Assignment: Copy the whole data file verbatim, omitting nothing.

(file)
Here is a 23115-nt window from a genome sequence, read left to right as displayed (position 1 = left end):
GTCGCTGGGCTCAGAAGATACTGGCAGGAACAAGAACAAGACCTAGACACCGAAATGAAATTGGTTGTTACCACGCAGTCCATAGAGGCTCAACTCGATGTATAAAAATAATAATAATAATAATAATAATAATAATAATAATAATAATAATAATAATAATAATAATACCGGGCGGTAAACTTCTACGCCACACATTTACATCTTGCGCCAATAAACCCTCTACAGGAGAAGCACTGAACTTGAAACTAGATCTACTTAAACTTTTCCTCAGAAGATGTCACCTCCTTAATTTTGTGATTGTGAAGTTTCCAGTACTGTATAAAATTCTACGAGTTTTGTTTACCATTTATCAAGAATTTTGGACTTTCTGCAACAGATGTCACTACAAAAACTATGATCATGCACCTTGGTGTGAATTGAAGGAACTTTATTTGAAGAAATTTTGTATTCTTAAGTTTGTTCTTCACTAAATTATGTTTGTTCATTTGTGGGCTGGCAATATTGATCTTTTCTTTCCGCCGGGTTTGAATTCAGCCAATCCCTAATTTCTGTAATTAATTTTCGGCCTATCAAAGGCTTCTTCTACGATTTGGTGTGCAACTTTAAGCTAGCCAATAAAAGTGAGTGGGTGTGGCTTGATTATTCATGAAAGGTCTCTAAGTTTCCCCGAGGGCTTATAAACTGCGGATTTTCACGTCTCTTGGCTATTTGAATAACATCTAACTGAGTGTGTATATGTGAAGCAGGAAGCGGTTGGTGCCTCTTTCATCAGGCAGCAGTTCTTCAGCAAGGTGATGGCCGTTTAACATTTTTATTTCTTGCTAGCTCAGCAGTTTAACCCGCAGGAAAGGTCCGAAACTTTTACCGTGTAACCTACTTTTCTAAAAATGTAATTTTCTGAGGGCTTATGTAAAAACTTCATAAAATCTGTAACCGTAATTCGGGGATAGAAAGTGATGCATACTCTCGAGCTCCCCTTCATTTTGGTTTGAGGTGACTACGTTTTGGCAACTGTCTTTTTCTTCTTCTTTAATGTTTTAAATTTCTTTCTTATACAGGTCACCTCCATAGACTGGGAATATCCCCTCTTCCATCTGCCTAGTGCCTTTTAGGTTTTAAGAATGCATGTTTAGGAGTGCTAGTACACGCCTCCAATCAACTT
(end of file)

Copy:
Here is a 23115-nt window from a genome sequence, read left to right as displayed (position 1 = left end):
GTCGCTGGGCTCAGAAGATACTGGCAGGAACAAGAACAAGACCTAGACACCGAAATGAAATTGGTTGTTACCACGCAGTCCATAGAGGCTCAACTCGATGTATAAAAATAATAATAATAATAATAATAATAATAATAATAATAATAATAATAATAATAATAATAATACCGGGCGGTAAACTTCTACGCCACACATTTACATCTTGCGCCAATAAACCCTCTACAGGAGAAGCACTGAACTTGAAACTAGATCTACTTAAACTTTTCCTCAGAAGATGTCACCTCCTTAATTTTGTGATTGTGAAGTTTCCAGTACTGTATAAAATTCTACGAGTTTTGTTTACCATTTATCAAGAATTTTGGACTTTCTGCAACAGATGTCACTACAAAAACTATGATCATGCACCTTGGTGTGAATTGAAGGAACTTTATTTGAAGAAATTTTGTATTCTTAAGTTTGTTCTTCACTAAATTATGTTTGTTCATTTGTGGGCTGGCAATATTGATCTTTTCTTTCCGCCGGGTTTGAATTCAGCCAATCCCTAATTTCTGTAATTAATTTTCGGCCTATCAAAGGCTTCTTCTACGATTTGGTGTGCAACTTTAAGCTAGCCAATAAAAGTGAGTGGGTGTGGCTTGATTATTCATGAAAGGTCTCTAAGTTTCCCCGAGGGCTTATAAACTGCGGATTTTCACGTCTCTTGGCTATTTGAATAACATCTAACTGAGTGTGTATATGTGAAGCAGGAAGCGGTTGGTGCCTCTTTCATCAGGCAGCAGTTCTTCAGCAAGGTGATGGCCGTTTAACATTTTTATTTCTTGCTAGCTCAGCAGTTTAACCCGCAGGAAAGGTCCGAAACTTTTACCGTGTAACCTACTTTTCTAAAAATGTAATTTTCTGAGGGCTTATGTAAAAACTTCATAAAATCTGTAACCGTAATTCGGGGATAGAAAGTGATGCATACTCTCGAGCTCCCCTTCATTTTGGTTTGAGGTGACTACGTTTTGGCAACTGTCTTTTTCTTCTTCTTTAATGTTTTAAATTTCTTTCTTATACAGGTCACCTCCATAGACTGGGAATATCCCCTCTTCCATCTGCCTAGTGCCTTTTAGGTTTTAAGAATGCATGTTTAGGAGTGCTAGTACACGCCTCCAATCAACTT